I’m concerned about dealing with students of different abilities in my programme, what alternative teaching & learning approaches should be considered to help address this? For my programme, how do I balance the challenges of managing changing resources; maintaining standards and the delivery of a high quality learning in the discipline, along with UCD’s new objectives for developing creative and innovative graduates?
Starting from the key disciplinary learning outcomes for your discipline, critically evaluate what core disciplinary knowledge, skills and understanding students require to be successful creative and innovative graduates?
Below are brief quotes from various authors and resources on portfolios, to help us understand their multiple perspectives and purposes.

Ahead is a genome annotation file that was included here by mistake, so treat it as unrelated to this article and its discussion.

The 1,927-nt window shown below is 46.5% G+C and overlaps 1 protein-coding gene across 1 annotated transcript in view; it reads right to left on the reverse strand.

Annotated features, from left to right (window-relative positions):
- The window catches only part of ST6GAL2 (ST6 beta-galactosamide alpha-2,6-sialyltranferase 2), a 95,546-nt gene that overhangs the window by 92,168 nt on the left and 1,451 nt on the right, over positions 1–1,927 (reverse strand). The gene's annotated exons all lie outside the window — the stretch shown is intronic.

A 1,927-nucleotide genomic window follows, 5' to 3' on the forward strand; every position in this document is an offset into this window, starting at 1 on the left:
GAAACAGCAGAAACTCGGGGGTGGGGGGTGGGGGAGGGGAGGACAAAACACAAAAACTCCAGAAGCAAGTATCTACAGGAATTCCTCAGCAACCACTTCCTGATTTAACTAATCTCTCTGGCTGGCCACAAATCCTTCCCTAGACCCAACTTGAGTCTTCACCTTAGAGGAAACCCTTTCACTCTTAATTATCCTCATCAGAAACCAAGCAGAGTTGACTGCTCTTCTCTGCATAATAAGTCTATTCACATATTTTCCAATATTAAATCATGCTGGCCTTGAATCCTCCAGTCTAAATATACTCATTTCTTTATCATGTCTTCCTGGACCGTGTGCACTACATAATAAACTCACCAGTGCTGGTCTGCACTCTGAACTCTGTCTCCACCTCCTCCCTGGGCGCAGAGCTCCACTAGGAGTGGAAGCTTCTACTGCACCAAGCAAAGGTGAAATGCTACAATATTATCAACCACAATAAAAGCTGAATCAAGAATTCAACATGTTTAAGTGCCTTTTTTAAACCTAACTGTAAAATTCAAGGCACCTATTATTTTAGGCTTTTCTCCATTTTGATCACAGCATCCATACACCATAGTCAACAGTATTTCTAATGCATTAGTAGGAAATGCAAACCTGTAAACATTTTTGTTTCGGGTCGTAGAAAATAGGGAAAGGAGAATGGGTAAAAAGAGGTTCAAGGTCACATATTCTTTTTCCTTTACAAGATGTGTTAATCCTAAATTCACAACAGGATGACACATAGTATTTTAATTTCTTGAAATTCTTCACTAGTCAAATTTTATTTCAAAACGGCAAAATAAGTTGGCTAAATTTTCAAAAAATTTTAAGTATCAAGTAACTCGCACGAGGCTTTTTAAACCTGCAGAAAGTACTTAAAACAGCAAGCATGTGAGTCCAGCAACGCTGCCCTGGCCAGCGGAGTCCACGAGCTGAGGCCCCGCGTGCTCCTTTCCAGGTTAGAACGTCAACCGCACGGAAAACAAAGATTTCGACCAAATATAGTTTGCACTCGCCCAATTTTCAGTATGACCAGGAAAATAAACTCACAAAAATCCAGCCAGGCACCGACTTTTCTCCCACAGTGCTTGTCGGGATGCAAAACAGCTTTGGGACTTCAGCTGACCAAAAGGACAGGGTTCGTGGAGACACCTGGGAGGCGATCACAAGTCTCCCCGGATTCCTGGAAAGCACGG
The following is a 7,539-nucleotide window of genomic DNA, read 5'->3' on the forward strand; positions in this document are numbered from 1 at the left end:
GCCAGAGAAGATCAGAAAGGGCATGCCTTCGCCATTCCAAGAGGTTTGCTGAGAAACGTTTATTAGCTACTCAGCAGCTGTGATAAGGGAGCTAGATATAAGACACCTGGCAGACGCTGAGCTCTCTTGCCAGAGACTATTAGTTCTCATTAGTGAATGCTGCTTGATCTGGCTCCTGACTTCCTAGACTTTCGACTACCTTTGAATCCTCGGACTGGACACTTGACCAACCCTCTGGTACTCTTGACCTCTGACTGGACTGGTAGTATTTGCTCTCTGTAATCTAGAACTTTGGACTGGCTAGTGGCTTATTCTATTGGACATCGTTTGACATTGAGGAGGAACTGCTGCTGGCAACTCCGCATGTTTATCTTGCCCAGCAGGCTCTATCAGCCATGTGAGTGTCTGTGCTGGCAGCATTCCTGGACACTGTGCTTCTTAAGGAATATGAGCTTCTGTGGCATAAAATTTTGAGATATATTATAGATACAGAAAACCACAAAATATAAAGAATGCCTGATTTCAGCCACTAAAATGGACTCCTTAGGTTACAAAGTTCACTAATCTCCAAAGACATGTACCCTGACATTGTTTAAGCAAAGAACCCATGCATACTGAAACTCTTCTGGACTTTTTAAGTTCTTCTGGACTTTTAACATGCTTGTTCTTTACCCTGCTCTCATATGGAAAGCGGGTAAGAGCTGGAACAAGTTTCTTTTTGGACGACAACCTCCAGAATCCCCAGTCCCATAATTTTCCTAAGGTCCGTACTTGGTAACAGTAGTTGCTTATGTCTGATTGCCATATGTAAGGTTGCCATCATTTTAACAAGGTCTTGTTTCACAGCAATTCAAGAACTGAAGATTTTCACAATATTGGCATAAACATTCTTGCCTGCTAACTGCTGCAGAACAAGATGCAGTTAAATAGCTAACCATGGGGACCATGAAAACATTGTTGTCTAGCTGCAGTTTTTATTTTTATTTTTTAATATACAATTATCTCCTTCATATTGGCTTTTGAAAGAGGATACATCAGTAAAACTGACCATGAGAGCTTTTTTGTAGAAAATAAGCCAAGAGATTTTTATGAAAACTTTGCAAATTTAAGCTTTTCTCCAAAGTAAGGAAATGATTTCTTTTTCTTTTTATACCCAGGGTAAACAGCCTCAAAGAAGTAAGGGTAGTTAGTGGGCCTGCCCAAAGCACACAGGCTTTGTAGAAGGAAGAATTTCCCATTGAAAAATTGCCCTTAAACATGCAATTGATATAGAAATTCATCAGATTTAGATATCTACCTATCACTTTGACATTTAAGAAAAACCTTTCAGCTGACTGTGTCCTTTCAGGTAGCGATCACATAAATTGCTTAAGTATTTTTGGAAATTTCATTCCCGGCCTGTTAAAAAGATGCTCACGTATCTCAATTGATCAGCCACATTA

With Portfolio in Hand presents instead the evolution of a different concept of the teaching portfolio as the warrant of a new kind of professional teacher.The authors argue for its utility, pointing to existing evidence such as the case studies. They contend that a reflective portfolio process can provide a highly accessible structure that sca3olds practitioner inquiries, makes public the knowledge of practice, and opens it to debate to advance a new scholarship of teacher education. (2004) The Reflective Portfolio in Self-Study: Inquiring Into and Representing A Knowledge of Practice. Validity of the knowledge of practice uncoffered through portfolio inquiry is discussed as determined by a method called validation. (eds) International Handbook of Self-Study of Teaching and Teacher Education Practices.Although a portfolio process is widely used in teacher education, to date few systematic studies of it have been carried out. Springer International Handbooks of Education, vol 12.